IDC: China, India to see big gains in IT spending

Worldwide IT spending, meanwhile, expected to grow 6.3 percent in 2006, slightly less than last year, says research company.

Global IT spending growth is expected to slow slightly from 2005 due to a natural cycle shift, while China and India will see double-digit gains.

IDC predicts a 6.3 percent increase in IT spending for 2006, attributing global gains to robust emerging markets and strong economic stability in the U.S., Europe and Japan. This is slightly slower than 2005, which saw 6.9 percent gains.

This 6.3 percent figure differs from IDC's original prediction last December , when the research company forecast 5.5 percent growth. Steve Minton, vice president of IDC Worldwide IT Markets, said the researcher readjusted its forecast after seeing an overall improvement in the economies of Europe and Japan. An unpredicted 9 percent growth in hardware for the quarter ending Dec. 31 also bumped the number up.

Significantly larger spending gains are forecast for India and China. India is predicted to have 21 percent growth and China 14 percent. This robust growth gives the Asia-Pacific region (excluding Japan) an overall forecast of 9 percent gains in IT spending.

IDC believes that the infrastructure upgrade cycle has now weakened globally. Software, now seen as the strongest segment, is predicted to grow as much as 7 percent. Hardware and services follow closely behind with a 6 percent worldwide growth forecast. This shift will slow overall growth for 2006, according to IDC.

"It's a natural progression. Infrastructure equipment was huge last year, so budgets are now free to invest in things like business intelligence," said Minton.

The U.S. will see a slight slowdown, with 5.8 percent growth overall, compared with 6.4 percent growth in 2005. IDC predicts system infrastructure software, network equipment and outsourcing services in the U.S. will show the strongest gains.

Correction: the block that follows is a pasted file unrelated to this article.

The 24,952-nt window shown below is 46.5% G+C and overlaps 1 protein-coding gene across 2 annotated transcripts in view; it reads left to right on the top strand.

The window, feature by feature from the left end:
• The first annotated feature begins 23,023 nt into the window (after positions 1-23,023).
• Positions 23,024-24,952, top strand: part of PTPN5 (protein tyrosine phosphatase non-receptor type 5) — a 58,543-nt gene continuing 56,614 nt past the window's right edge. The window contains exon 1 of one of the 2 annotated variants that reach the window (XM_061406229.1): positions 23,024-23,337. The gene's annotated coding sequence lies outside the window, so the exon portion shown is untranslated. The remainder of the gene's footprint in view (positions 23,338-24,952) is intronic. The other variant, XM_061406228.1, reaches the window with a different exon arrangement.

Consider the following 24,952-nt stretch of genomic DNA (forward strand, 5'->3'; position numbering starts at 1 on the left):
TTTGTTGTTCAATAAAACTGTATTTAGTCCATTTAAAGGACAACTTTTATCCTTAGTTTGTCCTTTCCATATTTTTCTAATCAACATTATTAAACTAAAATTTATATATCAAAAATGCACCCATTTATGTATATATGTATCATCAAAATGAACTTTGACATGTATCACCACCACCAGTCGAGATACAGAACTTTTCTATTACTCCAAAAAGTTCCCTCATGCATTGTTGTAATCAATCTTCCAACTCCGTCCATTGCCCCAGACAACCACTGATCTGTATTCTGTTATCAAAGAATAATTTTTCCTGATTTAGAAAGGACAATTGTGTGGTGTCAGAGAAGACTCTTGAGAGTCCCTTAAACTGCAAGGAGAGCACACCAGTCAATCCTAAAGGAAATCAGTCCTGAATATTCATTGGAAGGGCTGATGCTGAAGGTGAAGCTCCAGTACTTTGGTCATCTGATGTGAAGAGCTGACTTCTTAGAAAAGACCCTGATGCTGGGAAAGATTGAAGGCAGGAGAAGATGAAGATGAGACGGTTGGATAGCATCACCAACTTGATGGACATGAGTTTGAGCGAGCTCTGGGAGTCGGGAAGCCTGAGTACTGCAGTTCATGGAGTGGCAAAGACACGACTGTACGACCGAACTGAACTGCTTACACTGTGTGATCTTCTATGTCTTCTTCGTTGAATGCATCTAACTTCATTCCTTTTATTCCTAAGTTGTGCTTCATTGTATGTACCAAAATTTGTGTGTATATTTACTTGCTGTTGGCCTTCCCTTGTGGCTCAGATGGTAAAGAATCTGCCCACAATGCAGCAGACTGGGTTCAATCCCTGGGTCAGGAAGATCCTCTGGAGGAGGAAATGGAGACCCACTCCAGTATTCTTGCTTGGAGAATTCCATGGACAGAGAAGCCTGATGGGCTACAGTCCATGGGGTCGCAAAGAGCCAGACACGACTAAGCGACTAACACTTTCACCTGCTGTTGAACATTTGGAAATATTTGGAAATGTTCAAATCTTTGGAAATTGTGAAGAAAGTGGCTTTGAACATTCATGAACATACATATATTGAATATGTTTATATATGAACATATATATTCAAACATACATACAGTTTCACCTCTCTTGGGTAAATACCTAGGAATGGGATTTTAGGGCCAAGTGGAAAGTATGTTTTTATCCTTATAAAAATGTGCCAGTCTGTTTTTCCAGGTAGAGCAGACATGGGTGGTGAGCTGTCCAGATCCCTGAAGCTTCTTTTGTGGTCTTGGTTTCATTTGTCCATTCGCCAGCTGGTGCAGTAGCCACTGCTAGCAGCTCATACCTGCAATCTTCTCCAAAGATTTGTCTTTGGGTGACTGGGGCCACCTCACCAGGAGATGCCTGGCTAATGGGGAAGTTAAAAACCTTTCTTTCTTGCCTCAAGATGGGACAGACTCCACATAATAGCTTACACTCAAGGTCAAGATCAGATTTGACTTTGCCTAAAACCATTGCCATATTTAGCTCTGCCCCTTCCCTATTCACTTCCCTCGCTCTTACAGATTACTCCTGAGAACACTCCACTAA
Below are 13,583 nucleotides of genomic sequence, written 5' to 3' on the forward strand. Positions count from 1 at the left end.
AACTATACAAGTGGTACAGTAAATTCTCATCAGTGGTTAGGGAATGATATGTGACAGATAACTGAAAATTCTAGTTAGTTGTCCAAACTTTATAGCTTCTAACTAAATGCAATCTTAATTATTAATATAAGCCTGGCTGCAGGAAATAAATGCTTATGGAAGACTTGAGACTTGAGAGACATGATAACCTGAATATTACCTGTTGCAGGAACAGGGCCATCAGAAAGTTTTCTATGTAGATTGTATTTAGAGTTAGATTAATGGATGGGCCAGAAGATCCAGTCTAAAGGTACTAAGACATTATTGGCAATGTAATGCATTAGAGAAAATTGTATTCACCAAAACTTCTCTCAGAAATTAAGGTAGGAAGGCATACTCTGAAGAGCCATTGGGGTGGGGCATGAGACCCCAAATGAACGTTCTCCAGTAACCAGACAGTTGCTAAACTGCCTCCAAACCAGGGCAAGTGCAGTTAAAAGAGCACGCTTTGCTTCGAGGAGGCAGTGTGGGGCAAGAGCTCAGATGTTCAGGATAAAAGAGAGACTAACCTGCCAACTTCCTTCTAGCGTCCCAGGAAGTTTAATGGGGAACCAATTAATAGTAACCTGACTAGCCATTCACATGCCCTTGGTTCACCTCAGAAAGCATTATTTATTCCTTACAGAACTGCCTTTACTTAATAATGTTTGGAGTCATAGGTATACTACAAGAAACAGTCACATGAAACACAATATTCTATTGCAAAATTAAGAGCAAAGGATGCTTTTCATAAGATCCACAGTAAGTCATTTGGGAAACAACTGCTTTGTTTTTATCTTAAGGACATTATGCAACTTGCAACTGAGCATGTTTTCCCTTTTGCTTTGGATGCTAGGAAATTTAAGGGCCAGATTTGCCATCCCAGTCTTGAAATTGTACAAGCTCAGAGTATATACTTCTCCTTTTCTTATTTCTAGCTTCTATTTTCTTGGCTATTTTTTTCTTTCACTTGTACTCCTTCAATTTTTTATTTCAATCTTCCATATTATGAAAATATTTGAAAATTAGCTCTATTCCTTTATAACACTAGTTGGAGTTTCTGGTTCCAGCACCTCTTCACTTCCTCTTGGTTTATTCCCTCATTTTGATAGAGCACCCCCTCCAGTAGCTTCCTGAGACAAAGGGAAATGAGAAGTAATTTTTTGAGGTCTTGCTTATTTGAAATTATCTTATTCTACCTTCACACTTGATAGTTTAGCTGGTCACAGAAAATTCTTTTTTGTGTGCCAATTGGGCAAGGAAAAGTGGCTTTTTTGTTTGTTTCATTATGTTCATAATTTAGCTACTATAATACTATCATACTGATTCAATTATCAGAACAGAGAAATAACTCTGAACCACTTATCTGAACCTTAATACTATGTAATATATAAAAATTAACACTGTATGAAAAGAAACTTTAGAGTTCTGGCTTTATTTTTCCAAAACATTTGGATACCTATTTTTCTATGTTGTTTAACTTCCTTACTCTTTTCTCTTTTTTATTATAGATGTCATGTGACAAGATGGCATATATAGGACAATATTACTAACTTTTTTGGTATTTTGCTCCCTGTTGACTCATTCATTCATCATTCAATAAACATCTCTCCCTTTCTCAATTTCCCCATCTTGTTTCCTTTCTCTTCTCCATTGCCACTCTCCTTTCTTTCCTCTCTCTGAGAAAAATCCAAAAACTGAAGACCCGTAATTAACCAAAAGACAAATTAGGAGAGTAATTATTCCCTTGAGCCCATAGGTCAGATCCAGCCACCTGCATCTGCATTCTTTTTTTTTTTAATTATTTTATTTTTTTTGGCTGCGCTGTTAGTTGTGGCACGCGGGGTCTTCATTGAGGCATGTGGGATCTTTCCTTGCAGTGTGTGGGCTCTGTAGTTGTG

"The global economy will remain stable and robust, with marginal changes in growth compared to 2005. Though the engines of acceleration will rotate towards Japan and Europe, China and the U.S. will remain at the helm," said Anna Toncheva, program manager and economist for IDC's IT Markets and Strategies.

According to Minton, Microsoft's delay in releasing Vista will not affect IT spending.

"Overall, enterprise spending is the biggest proportion of IT. We don't think there will be a huge rush of businesses in any case to buy Vista. The upgrade to Vista will be more gradual in comparison to the Windows 95 event. This system upgrade is not going to have a material impact," said Minton. "Many consumers bought PCs in the last 18 months. There is not the pent up demand of a year ago."

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About the author

In a software-driven world, it's easy to forget about the nuts and bolts. Whether it's cars, robots, personal gadgetry or industrial machines, Candace Lombardi examines the moving parts that keep our world rotating. A journalist who divides her time between the United States and the United Kingdom, Lombardi has written about technology for the sites of The New York Times, CNET, USA Today, MSN, ZDNet, Silicon.com, and GameSpot. She is a member of the CNET Blog Network and is not a current employee of CNET.

 

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